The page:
The Most Exciting Two Minutes in Sports Followed by the Longest 20 Minutes in Betting
I have lost bets before. During the most recent college basketball season, because of my high volume approach, I lost over 2,500 bets. Of course, the swings are RARELY (only in futures) this big. Going from winning at a x7.5-ish rate to losing a unit is a big swing. (Side note: when you like the favorite in the Derby and Saturday morning the track odds are down from the morning line odds, look at every sportsbook you can find, you’ll be surprised the numbers you can get). When the decision is made to disqualify the winner, it shouldn’t take long to move on. You certainly have no choice. Even IF the owners appeal and win, you still lose. So, who cares? Besides that I was at an annual Derby party with some wonderful people. However, my thoughts kept trailing off to how this impacts future races, specifically the Derby.
The Derby is unique in its twenty horse field. At least in North America that is (The Grand National Steeplechase in the UK has 42 horses! And way more fatalities). Typically, most starting gates hold only 14 horses. In the Kentucky Derby, they use an attached auxiliary gate to allow for 20 horses. For the most part, trainers, owners and jockeys alike want to avoid drawing a position that puts them out in the #15-20 starting spots way out in the auxiliary chutes. Why? Let’s just look at winners exclusively. Starting gate post position has been around since the 1930’s so that’s where we’ll start. In 89 samples only 13% of winners come from the auxiliary gate (#’s15-20, 30% of the field). Moving out further we find that PP#’s 17-20 have won 4 races. Just four. We have 20% of the field sitting there with their chances reduced to about 4.4% simply because the horse drew a spot to start from the parking lot. In fact, the inside ten post positions (50% of the field) have accounted for a whopping 73% of the winners. This seems like an easy fix. Evolve and drop the field to 14.
Not interested in a 20 horse field? OK, let’s change the rules. I watched the last five races consecutively. In 2017 and 2018 I saw a few lane changes near the back of the pack in the turn that I thought could be construed as a disqualification. But no one complained because it wouldn’t change the tote board or payouts. American Pharaoh’s victory in 2015 had an opening ¼ mile where they are bumping and jockeying for position going into the first turn and there’s no way you could pinpoint exactly who should have been disqualified. Probably a quarter to half of the field, if we’re being technical. Other than that, I honestly didn’t see another instance as egregious as Maximum Security’s lane change near the front of the pack. Not one that would have influenced the outcome of the race. But IF they are going to make an exception in having twenty horses in the Kentucky Derby, maybe they should make an exception to many of the rules that govern 14 horse races. Again we circle back to: Maybe the Derby should evolve and cut the field down to 14. Why don’t they? Money is the obvious answer. Yet, I can’t help feel that the average fan who is going to flood $2 bets into the win pool doesn’t care (or know) that they have been robbed of six betting chances. So who gets less money? Churchill Downs? Would they have fewer entries to the Derby? I can’t imagine. What I can imagine is there would be wayyyyyy more pressure to trim the field had War of Will’s jockey Tyler Gaffalione not managed to slow his horse up and instead clipped the heels of Maximum Security. Deaths of jockeys and horses in a fatal pileup on live TV has a way of creating a demand for change. Thankfully, that didn’t happen.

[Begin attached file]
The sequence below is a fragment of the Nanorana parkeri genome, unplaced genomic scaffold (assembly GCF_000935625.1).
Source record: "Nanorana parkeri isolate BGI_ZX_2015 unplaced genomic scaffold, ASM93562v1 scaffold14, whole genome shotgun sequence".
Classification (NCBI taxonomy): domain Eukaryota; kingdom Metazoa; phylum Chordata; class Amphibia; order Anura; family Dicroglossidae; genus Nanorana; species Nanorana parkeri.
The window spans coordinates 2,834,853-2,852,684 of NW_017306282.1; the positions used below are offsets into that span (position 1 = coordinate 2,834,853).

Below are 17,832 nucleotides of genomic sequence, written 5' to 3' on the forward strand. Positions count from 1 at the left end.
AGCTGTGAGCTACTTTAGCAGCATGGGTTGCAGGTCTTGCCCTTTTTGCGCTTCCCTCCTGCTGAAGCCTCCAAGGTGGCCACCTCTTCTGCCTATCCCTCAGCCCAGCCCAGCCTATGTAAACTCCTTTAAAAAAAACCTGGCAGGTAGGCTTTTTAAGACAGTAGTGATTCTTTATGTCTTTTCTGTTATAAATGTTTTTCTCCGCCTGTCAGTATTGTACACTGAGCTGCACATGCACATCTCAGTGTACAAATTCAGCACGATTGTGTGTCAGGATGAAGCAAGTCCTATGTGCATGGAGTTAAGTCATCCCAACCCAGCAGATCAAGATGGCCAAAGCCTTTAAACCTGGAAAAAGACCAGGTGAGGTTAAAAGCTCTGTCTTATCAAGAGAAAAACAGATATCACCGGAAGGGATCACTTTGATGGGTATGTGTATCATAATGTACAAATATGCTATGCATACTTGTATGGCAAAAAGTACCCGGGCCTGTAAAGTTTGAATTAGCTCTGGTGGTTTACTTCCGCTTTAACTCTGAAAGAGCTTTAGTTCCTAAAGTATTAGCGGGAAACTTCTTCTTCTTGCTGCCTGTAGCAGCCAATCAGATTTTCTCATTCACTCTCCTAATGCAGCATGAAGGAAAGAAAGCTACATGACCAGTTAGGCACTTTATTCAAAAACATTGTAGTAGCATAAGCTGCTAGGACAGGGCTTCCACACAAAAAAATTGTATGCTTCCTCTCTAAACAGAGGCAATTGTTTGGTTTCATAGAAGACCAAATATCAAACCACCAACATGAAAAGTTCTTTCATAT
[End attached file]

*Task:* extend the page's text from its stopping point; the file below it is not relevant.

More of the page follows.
Let’s assume that nothing changes, which is the biggest likelihood to be honest. How do bettors take the information that we gained from this year’s Derby disqualification and use it for future races? Well, I don’t think we can. We can’t really handicap which horses or jockeys will get spooked by the crowd and jump two lanes to the right. We can’t handicap the Stewards’ decisions if it does happen again. Hell, we don’t even know if it will be the same Stewards year after year. My plan remains unchanged: watch all the prep races and bet them using all my sources, observation and betting experience. Use that information to come up with the best betting strategy to pick the winner of the Kentucky Derby and hope the young horse can hold his nerve through the turn when the wall of people and noise hits him in the face.
Until then we have the Preakness to wager on. Admittedly, there would have been way more betting opportunities for the Preakness under different circumstances. The pools for the Friday card featuring the Black-Eyed Susan will be diminished as well as the pools for Saturday’s Preakness Card. In addition,with Country House dropping from the field, we lose the ability to bet the “NO” for the Triple Crown. Credit to any bettors who got lucky and already bet the NO before the Derby (earlier than they should have to be honest). Typically, the best strategy is to wait until the horse racing community falls in love with the Derby winner and then bet the NO the day of the Preakness, at a much reduced rate. We can also credit all the connections that made the choice to pass the Preakness. Obviously, these horses weren’t designed to run this soon after a grueling race in the Derby. The only reason to take a chance in doing that is to win a Triple Crown. Yet, winning a Triple Crown race is really good for your horse in a business where breeding is so lucrative for the owner. The Belmont should also be interesting as we can expect many horses who competed in the Derby to take their chances after the normal layoff of five weeks. Speaking of the Preakness and Belmont, when was the last time you heard someone complain that theses races are great, but they would be so much better with 20 horses in the field? Never. Because it wouldn’t enhance them in the least.